Troponin release was measured as a biochemical marker of cardiomyocyte injury. These biochemical data corroborated the contractile and hemodynamic data described above, insofar as plasma troponin was lower at all posttransplant time points in hearts from the EGZ group compared with hearts from the GZ group. Surprisingly, troponin values in the CON and EG groups were somewhat discordant, not being significantly higher than the GZ group (values in the CON group in fact being lower). Nonetheless, serum troponin values at all posttransplant time points were lower in the EGZ group than in each of the other three groups tested.

The cardioprotective actions of erythropoietin have been extensively tested in small (and to a lesser extent large) animal models. The majority of these studies have employed models of coronary ligation, with or without reperfusion, simulating acute coronary syndromes [8, 16-21]. To our knowledge this is the first study examining erythropoietin's cardioprotective effects in the context of cardiac transplantation. Cardiac allograft preservation is an attractive clinical application for pharmacologic conditioning strategies as onset of both ischaemia and reperfusion may be anticipated, and the administration of pharmacologic agents may be timed accordingly. The mechanism of erythropoietin's cardioprotective effect remains a matter of some debate. It is best known for its role in erythropoiesis, whereby it acts on cell surface receptors on bone marrow erythroid precursor cells to activate the intracellular PI3K-Akt and JAK-STAT signaling cascades. It is thought that these signalling molecules act on downstream elements to rescue the erythroblast from apoptosis, thus allowing it to differentiate and ultimately to form mature erythrocytes [22].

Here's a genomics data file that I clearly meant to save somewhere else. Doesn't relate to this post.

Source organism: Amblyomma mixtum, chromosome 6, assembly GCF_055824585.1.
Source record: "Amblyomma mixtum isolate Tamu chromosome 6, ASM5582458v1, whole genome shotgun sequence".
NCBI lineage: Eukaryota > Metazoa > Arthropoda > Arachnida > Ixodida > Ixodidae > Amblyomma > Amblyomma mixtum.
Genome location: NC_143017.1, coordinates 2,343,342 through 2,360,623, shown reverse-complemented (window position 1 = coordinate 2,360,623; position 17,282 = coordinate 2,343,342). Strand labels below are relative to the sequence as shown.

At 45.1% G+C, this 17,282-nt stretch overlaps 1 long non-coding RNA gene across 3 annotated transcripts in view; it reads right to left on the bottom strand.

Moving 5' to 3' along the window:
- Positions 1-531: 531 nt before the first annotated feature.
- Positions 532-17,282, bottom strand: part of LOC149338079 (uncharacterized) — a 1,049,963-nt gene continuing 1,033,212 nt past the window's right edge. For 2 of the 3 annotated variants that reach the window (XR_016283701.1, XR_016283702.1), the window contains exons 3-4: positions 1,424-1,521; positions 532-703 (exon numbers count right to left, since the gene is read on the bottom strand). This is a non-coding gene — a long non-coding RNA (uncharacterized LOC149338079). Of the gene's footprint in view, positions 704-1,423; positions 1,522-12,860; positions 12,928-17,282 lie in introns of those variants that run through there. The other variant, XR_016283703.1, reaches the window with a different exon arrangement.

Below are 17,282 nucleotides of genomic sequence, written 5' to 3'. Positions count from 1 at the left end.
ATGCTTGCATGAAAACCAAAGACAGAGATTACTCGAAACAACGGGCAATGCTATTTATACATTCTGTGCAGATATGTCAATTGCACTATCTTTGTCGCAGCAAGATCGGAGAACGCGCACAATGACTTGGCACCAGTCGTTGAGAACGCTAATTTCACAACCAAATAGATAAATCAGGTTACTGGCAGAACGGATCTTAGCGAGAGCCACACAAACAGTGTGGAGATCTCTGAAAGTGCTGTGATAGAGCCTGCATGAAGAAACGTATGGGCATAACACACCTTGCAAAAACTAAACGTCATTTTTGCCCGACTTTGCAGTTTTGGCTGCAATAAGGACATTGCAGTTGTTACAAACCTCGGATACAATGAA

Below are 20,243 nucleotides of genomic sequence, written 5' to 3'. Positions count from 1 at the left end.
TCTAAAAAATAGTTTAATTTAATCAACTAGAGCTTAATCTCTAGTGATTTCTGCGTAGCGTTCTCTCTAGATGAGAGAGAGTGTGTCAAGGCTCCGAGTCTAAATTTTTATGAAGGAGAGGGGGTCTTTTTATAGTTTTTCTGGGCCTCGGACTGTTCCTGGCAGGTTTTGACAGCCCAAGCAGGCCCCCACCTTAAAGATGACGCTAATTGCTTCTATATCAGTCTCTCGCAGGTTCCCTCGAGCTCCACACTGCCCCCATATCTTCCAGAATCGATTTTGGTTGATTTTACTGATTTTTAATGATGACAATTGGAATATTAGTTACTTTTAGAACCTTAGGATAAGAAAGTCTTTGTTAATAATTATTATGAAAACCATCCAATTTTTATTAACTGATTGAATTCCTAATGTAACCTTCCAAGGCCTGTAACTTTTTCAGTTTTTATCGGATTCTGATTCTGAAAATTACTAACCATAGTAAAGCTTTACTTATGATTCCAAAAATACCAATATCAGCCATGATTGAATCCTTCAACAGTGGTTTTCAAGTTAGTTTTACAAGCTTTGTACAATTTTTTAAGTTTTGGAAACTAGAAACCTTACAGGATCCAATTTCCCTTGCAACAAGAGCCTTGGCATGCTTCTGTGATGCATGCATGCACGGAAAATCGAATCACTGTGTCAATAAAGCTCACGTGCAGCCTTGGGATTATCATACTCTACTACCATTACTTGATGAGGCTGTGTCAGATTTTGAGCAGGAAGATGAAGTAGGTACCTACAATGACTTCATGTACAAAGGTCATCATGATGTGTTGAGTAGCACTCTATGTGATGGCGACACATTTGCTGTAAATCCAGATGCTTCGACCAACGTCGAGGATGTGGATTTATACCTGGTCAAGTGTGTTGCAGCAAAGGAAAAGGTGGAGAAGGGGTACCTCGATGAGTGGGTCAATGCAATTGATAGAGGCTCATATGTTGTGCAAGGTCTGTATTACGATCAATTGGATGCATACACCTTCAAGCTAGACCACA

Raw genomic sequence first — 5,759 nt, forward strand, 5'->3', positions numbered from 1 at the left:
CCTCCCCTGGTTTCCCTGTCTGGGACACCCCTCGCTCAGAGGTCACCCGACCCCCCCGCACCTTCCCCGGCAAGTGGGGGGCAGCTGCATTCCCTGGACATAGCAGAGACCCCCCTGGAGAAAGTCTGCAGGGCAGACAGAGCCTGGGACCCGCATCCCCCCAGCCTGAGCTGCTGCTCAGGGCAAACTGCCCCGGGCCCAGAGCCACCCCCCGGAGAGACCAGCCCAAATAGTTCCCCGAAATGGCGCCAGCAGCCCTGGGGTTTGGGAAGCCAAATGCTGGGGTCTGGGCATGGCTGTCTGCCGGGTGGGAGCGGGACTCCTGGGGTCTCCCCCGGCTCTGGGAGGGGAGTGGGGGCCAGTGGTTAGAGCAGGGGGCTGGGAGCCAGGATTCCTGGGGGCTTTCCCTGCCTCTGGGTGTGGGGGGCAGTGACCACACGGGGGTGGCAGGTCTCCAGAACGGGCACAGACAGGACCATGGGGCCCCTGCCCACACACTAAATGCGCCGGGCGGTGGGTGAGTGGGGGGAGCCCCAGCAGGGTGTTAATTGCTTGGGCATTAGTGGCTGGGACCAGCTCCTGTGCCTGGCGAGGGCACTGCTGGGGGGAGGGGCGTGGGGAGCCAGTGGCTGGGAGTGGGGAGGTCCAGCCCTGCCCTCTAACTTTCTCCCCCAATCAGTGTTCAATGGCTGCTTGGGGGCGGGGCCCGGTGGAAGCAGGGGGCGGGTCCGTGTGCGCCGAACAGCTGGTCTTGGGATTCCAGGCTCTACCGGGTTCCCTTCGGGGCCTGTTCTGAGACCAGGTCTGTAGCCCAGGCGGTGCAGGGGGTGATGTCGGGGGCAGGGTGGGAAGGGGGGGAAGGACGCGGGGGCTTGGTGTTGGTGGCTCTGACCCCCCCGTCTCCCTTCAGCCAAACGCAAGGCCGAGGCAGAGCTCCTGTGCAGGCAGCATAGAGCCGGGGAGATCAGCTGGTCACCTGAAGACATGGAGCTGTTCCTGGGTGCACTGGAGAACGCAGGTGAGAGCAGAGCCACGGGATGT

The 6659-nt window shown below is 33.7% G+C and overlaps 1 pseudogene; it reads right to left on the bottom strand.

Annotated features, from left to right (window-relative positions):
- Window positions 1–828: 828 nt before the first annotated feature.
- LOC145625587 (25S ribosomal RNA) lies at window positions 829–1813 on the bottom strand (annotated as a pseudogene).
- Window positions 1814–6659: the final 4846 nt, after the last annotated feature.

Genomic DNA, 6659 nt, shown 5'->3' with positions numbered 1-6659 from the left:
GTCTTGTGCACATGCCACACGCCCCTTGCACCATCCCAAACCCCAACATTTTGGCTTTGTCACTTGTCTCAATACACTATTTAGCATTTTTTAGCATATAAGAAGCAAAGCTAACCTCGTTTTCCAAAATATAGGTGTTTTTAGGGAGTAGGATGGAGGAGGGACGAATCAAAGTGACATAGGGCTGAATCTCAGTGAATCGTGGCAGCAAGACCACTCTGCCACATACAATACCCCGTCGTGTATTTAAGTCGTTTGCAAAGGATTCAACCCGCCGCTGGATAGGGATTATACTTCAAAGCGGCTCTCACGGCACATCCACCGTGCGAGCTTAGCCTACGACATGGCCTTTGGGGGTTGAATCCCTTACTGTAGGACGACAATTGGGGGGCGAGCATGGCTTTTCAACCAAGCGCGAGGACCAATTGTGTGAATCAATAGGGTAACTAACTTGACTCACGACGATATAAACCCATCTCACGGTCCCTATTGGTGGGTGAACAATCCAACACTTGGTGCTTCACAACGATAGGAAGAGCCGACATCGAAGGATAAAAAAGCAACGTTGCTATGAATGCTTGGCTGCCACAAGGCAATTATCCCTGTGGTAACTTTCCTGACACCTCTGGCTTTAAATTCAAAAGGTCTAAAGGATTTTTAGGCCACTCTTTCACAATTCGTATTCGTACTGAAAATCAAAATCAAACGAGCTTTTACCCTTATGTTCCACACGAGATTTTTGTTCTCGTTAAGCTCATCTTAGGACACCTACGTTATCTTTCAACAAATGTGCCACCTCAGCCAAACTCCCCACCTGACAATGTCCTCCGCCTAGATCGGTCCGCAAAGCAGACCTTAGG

It has been known for some time that the signalling elements Akt and ERK1/2 are activated by cardioprotective stimuli such as ischaemic preconditioning. These agents, their upstream precursors, and their downstream targets have been collectively named the Reperfusion Injury Salvage Kinase (RISK) pathway [23], and have been extensively studied in models of erythropoietin-mediated cardioprotection. There has not been universal consensus regarding the importance of RISK pathway elements, with several investigators reporting significant increases in Akt activity [9, 17, 20, 21, 24-26] while others have not [11, 27]. ERK activity has received less attention; however, there has again been similar disagreement in the literature regarding its importance in erythropoietin-mediated cardioprotection, with some authors reporting an increase in activity [17, 21, 28, 29] while others do not [11, 27].